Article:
Drug discovery in academic institutions

Hematology Am Soc Hematol Educ Program. 2013;2013:300-5. doi: 10.1182/asheducation-2013.1.300.


Although academic science has always provided a fundamental understanding of the biological and clinical basis of disease, the opportunity and imperative for academics to contribute more directly to the discovery of new medicines continues to grow. Embedding medicinal chemists with cancer biologists creates collaborative opportunities for drug discovery and the design and synthesis of chemical biology tool compounds (chemical probes) to better elucidate the role of specific proteins and pathways in biology and disease. Two case studies are presented here: (1) the discovery of inhibitors of mer kinase to treat acute lymphoblastic leukemia in children and (2) the discovery of chemical probes targeting epigenetic regulators. These case studies provide lessons in target selection strategies, the requirement for iterative optimization of lead compounds (useful drugs/probes rarely come directly from a screen), and the value of mutually dependent collaborations between medicinal chemists and cancer biologists.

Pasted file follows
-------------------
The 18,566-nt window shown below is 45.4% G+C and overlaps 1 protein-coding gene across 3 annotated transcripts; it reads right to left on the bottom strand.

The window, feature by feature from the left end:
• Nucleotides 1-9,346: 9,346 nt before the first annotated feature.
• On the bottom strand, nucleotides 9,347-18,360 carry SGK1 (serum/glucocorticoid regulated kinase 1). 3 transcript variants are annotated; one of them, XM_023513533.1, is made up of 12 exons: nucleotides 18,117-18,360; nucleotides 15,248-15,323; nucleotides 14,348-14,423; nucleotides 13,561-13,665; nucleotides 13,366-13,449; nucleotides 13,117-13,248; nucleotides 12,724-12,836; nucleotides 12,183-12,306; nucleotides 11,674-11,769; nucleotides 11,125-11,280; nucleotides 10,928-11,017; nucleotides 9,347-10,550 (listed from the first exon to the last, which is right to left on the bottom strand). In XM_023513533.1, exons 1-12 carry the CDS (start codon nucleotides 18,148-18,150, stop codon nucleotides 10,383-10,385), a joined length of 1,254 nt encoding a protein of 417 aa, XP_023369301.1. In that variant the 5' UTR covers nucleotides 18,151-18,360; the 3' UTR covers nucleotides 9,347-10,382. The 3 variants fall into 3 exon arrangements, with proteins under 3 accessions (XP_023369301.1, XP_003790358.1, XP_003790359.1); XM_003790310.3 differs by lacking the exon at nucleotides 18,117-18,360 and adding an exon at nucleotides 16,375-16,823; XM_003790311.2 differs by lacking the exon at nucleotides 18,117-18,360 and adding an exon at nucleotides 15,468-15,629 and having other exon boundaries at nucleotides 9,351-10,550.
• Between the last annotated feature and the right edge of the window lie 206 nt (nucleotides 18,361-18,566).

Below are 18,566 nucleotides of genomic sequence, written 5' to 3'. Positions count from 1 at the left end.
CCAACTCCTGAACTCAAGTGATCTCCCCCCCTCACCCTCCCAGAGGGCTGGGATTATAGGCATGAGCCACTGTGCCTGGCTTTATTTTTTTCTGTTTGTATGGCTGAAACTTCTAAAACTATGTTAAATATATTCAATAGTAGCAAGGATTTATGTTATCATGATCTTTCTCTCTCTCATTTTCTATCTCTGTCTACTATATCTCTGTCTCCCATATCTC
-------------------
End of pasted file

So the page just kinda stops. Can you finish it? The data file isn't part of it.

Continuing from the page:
Publication types

  • Research Support, N.I.H., Extramural
  • Research Support, Non-U.S. Gov't
  • Review

MeSH terms

  • Academies and Institutes*
  • Adolescent
  • Antineoplastic Agents* / chemistry
  • Antineoplastic Agents* / therapeutic use
  • Child
  • Child, Preschool
  • Drug Discovery / methods*
  • Drug Discovery / trends
  • Epigenesis, Genetic / drug effects
  • Humans
  • Infant
  • Molecular Probes / chemistry
  • Precursor Cell Lymphoblastic Leukemia-Lymphoma / drug therapy*
  • Precursor Cell Lymphoblastic Leukemia-Lymphoma / genetics
  • Precursor Cell Lymphoblastic Leukemia-Lymphoma / metabolism


  • Antineoplastic Agents
  • Molecular Probes